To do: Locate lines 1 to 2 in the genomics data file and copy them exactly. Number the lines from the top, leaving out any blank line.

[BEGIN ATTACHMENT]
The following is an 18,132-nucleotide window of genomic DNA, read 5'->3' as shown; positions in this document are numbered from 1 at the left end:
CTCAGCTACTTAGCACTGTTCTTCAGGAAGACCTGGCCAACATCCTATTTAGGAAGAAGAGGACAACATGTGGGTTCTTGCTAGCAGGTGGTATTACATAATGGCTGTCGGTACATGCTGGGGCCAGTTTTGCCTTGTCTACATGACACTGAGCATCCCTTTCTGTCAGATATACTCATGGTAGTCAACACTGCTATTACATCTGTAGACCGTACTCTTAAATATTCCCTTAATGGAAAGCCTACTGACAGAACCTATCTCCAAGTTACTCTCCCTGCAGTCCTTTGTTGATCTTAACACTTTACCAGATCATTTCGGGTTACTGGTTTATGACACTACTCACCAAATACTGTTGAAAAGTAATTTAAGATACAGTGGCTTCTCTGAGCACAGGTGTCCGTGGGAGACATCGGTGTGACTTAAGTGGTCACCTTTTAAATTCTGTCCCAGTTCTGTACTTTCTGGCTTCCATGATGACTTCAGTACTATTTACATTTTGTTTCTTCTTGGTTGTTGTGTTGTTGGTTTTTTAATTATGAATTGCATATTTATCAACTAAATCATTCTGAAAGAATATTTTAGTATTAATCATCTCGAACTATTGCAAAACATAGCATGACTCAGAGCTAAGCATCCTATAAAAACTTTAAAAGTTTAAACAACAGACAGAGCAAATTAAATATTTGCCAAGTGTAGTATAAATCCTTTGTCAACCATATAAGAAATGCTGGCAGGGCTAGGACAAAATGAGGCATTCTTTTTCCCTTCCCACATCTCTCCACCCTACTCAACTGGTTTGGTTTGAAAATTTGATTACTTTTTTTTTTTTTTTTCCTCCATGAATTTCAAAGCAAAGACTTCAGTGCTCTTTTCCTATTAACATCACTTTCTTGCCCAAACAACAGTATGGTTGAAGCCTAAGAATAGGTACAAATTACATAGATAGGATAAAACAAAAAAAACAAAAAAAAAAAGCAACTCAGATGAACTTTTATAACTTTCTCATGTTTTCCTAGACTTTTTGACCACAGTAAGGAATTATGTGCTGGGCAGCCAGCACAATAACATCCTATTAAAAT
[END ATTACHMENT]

The following is an 18,132-nucleotide window of genomic DNA, read 5'->3' as shown; positions in this document are numbered from 1 at the left end:
CTCAGCTACTTAGCACTGTTCTTCAGGAAGACCTGGCCAACATCCTATTTAGGAAGAAGAGGACAACATGTGGGTTCTTGCTAGCAGGTGGTATTACATAATGGCTGTCGGTACATGCTGGGGCCAGTTTTGCCTTGTCTACATGACACTGAGCATCCCTTTCTGTCAGATATACTCATGGTAGTCAACACTGCTATTACATCTGTAGACCGTACTCTTAAATATTCCCTTAATGGAAAGCCTACTGACAGAACCTATCTCCAAGTTACTCTCCCTGCAGTCCTTTGTTGATCTTAACACTTTACCAGATCATTTCGGGTTACTGGTTTATGACACTACTCACCAAATACTGTTGAAAAGTAATTTAAGATACAGTGGCTTCTCTGAGCACAGGTGTCCGTGGGAGACATCGGTGTGACTTAAGTGGTCACCTTTTAAATTCTGTCCCAGTTCTGTACTTTCTGGCTTCCATGATGACTTCAGTACTATTTACATTTTGTTTCTTCTTGGTTGTTGTGTTGTTGGTTTTTTAATTATGAATTGCATATTTATCAACTAAATCATTCTGAAAGAATATTTTAGTATTAATCATCTCGAACTATTGCAAAACATAGCATGACTCAGAGCTAAGCATCCTATAAAAACTTTAAAAGTTTAAACAACAGACAGAGCAAATTAAATATTTGCCAAGTGTAGTATAAATCCTTTGTCAACCATATAAGAAATGCTGGCAGGGCTAGGACAAAATGAGGCATTCTTTTTCCCTTCCCACATCTCTCCACCCTACTCAACTGGTTTGGTTTGAAAATTTGATTACTTTTTTTTTTTTTTTTCCTCCATGAATTTCAAAGCAAAGACTTCAGTGCTCTTTTCCTATTAACATCACTTTCTTGCCCAAACAACAGTATGGTTGAAGCCTAAGAATAGGTACAAATTACATAGATAGGATAAAACAAAAAAAACAAAAAAAAAAAGCAACTCAGATGAACTTTTATAACTTTCTCATGTTTTCCTAGACTTTTTGACCACAGTAAGGAATTATGTGCTGGGCAGCCAGCACAATAACATCCTATTAAAAT